Another common fault in the downward transitions is to lean too far back. Riders think they are using their seats to slow the horse down. But too often, by leaning too far back and following too much with the seat, staying too relaxed in the lower back, the rider assumes a driving seat. By leaning too far back, the rider is actually asking the horse to go faster, when they really want him to slow down! This creates a "conflict of cues" in which the horse is being told to "go" and "whoa" at the same time. So, to perform a downward transition, just stretch up, up, up with the upper body while the lower legs stretch down (but not forward—the legs must stay on the gas pedal.) Good analogies are to think about the upper body as if someone has you by the top of the helmet and is pulling your upper body straight up. For the lower body, you can think about dragging the "anchors" of your heels in the dirt.
Legs too far forward
Many riders, especially those on hot horses, also find it counter-intuitive to keep their legs on during the downward transitions. They think that since they are applying the brakes, they need to take the foot off the gas. Try to think about it like driving a clutch. If you take your foot off the clutch, and slam on the breaks, the car will die. The horse will do the same, and will slam down on his forehand. The legs should remain against the horse’s sides during the downward transition. They may be active or passive, but they are ready to act without swinging back. If you’ve never driven a clutch, keep the airplane analogy in mind. If you take your legs off your horse’s sides, you de-activate the landing gear. At best, your horse will make an emergency landing. At worst, he will plummet in a nose-dive.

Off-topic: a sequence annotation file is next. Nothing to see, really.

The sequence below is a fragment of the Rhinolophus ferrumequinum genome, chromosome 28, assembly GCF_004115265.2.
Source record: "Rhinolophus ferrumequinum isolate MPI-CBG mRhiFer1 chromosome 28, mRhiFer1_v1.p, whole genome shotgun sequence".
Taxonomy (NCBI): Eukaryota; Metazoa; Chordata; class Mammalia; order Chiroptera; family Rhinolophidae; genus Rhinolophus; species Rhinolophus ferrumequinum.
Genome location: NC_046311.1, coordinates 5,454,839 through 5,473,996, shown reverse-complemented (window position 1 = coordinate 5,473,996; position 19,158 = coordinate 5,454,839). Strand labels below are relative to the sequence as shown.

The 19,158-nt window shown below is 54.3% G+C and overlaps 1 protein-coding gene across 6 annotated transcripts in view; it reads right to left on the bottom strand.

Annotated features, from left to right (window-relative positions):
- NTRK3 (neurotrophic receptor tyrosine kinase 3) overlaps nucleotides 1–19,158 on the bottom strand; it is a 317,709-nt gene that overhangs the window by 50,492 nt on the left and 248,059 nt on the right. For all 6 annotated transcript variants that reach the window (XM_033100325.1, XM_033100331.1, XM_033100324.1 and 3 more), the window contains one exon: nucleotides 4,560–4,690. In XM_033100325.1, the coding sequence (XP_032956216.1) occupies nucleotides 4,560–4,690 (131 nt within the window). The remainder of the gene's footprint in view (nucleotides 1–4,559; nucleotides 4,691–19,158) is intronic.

Too much rein
Riders who are having trouble with the downward transitions often use too much rein. They end up pulling or see-sawing on the horse’s mouth. Very often the horse will just raise his head, hollow his back and "run through the aids." He just keeps going. Sometimes the horse will pull his head down, lean on the bit and even yank the reins away from the rider. In either case, the horse is not listening to the rider’s weight. Both horse and rider need to review the half-halt (see the article on the half halt at http://www.web-ace.net/thehalf.htm). Another corrective measure is to practice a downward transition the horse knows and understands. For instance, if the horse is ignoring the rider’s cues or aids to go from canter to trot, you can review the walk to halt transition. Once have mastered an easier transition, go back and try the harder one.